Representative images of H&E and stained livers from RCD- or HFD-fed hamsters receiving 8 weeks of treatments. Photomicrographs (original magnification, 400x) are of tissues isolated from vehicle-treated RCD-fed hamsters (RCD-vehicle), vehicle-treated HFD-fed hamsters (HFD-vehicle), or ruscogenin (3.0 mg/kg/day) treated HFD-fed hamsters (HFD-ruscogenin). Arrows and arrow head indicate fat droplets and necroinflammatory foci, respectively. The severity of hepatic steatosis and necroinflammation were scored in Table 3.
© Copyright Policy
Related In: Results  -  Collection

License
Show All Figures
getmorefigures.php?uid=PMC4127260&req=5

fig3: Representative images of H&E and stained livers from RCD- or HFD-fed hamsters receiving 8 weeks of treatments. Photomicrographs (original magnification, 400x) are of tissues isolated from vehicle-treated RCD-fed hamsters (RCD-vehicle), vehicle-treated HFD-fed hamsters (HFD-vehicle), or ruscogenin (3.0 mg/kg/day) treated HFD-fed hamsters (HFD-ruscogenin). Arrows and arrow head indicate fat droplets and necroinflammatory foci, respectively. The severity of hepatic steatosis and necroinflammation were scored in Table 3.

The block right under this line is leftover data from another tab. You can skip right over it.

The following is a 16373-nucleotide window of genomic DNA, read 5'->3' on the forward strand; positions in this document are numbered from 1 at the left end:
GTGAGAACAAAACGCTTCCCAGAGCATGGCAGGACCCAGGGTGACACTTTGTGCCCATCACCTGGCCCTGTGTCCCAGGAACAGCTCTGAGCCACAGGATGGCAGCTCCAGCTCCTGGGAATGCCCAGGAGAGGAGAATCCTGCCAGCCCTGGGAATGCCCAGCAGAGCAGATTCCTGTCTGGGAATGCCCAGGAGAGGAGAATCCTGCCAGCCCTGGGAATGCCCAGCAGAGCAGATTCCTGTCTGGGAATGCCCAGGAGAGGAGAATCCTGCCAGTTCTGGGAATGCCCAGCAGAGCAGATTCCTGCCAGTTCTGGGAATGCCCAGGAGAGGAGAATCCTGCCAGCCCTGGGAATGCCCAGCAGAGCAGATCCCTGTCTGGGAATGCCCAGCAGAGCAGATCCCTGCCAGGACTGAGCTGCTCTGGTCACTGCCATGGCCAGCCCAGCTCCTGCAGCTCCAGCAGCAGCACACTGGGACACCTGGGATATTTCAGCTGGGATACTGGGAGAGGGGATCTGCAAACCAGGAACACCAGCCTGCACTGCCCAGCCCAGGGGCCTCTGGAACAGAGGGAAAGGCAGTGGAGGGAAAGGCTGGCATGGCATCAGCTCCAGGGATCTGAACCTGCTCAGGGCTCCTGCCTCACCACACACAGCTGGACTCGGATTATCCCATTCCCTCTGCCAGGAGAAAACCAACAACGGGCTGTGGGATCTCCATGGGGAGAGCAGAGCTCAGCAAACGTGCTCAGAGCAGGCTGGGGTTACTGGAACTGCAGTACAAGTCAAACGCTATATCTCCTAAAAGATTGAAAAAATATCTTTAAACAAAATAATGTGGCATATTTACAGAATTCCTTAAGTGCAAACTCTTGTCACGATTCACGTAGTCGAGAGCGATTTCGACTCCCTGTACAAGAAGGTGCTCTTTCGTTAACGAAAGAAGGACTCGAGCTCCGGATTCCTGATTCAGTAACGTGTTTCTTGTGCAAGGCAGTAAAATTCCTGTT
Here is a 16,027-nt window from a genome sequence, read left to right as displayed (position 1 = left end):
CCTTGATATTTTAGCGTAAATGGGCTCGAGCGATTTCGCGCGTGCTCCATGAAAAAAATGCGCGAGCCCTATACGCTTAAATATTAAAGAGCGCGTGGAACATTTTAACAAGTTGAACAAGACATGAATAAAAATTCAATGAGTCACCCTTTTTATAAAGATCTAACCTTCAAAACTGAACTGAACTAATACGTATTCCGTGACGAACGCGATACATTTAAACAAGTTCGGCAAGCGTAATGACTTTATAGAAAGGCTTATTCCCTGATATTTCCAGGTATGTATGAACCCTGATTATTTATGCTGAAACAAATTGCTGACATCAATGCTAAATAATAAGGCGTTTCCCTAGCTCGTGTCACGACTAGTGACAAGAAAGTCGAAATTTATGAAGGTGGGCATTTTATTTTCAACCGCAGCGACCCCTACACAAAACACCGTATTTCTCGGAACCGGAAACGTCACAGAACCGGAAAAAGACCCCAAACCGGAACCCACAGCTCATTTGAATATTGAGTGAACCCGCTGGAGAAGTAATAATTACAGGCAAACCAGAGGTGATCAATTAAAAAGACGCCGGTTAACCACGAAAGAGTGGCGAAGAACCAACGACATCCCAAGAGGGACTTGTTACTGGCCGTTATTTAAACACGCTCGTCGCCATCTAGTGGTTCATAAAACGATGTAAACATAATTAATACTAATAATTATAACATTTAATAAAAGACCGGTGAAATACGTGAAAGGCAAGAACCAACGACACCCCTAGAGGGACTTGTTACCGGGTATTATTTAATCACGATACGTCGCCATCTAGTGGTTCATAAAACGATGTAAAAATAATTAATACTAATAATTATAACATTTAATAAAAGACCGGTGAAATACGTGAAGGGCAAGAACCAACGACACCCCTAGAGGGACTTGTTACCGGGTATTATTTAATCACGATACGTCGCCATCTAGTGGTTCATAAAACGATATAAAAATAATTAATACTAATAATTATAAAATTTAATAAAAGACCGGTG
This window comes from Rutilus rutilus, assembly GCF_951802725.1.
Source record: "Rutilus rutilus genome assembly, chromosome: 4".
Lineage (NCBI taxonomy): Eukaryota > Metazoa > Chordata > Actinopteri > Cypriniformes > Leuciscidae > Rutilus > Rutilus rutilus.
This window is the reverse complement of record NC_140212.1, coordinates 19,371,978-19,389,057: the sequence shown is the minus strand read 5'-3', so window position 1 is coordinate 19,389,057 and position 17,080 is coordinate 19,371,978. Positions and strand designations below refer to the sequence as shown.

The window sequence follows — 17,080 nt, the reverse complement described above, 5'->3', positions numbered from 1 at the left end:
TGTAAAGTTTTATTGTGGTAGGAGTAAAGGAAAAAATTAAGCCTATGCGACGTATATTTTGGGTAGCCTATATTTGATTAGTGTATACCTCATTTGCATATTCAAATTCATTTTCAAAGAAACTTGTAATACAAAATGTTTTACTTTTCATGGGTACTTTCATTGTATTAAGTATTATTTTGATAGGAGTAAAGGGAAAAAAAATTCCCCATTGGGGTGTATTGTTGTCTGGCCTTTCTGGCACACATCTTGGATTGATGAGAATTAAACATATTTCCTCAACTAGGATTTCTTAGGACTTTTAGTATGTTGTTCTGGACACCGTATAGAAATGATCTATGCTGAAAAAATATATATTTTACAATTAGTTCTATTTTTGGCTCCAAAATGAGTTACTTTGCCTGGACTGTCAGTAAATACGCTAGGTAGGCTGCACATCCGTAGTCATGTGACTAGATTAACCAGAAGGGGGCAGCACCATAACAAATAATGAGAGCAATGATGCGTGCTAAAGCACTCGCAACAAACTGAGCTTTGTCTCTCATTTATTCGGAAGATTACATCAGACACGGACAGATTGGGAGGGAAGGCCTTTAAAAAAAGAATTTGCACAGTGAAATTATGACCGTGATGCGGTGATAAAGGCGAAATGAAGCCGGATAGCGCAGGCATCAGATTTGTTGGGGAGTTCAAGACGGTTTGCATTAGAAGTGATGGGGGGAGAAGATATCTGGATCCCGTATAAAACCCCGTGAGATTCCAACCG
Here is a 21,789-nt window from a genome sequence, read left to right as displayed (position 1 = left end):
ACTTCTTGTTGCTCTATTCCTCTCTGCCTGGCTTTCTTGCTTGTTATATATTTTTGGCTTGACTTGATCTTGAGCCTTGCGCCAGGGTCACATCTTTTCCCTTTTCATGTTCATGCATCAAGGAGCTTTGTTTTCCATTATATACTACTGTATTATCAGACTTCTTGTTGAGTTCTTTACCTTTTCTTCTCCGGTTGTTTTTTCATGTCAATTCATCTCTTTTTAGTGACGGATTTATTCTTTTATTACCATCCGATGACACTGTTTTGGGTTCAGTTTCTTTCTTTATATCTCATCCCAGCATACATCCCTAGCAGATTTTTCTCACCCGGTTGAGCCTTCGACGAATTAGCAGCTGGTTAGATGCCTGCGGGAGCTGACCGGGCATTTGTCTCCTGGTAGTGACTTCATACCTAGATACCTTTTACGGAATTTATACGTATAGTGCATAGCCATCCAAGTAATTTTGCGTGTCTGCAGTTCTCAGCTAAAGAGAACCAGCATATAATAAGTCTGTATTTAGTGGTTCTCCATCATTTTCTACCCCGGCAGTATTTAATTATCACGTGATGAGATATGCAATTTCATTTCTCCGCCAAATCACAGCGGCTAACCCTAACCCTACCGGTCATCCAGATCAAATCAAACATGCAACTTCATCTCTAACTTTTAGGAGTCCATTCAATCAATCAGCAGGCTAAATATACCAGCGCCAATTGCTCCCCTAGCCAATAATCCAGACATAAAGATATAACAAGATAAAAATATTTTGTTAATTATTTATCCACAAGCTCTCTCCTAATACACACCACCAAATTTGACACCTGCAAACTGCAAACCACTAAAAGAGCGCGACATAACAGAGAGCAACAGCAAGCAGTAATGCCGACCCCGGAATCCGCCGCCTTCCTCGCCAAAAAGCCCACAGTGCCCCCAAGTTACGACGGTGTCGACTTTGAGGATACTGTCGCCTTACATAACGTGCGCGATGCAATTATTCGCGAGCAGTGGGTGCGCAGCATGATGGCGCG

Mentions: Representative histological photomicrographs of liver specimens are shown in Figure 3. Hamsters fed a RCD had normal liver histological findings; however, numerous macrovascular fat droplets and mild necroinflammatory foci were present in livers of those fed a HFD. Treatment of HFD-fed hamsters with ruscogenin (3.0 mg/kg/day) reduced fat liver depots and less macrovesicular steatosis as revealed in vehicle-treated counterparts (Figure 3). Ruscogenin treatment (3.0 mg/kg/day) clearly reduced hepatic necroinflammation (Figure 3). Histological grading of liver sections confirmed that ruscogenin treatment significantly ameliorated both hepatic steatosis and necroinflammation (Table 3).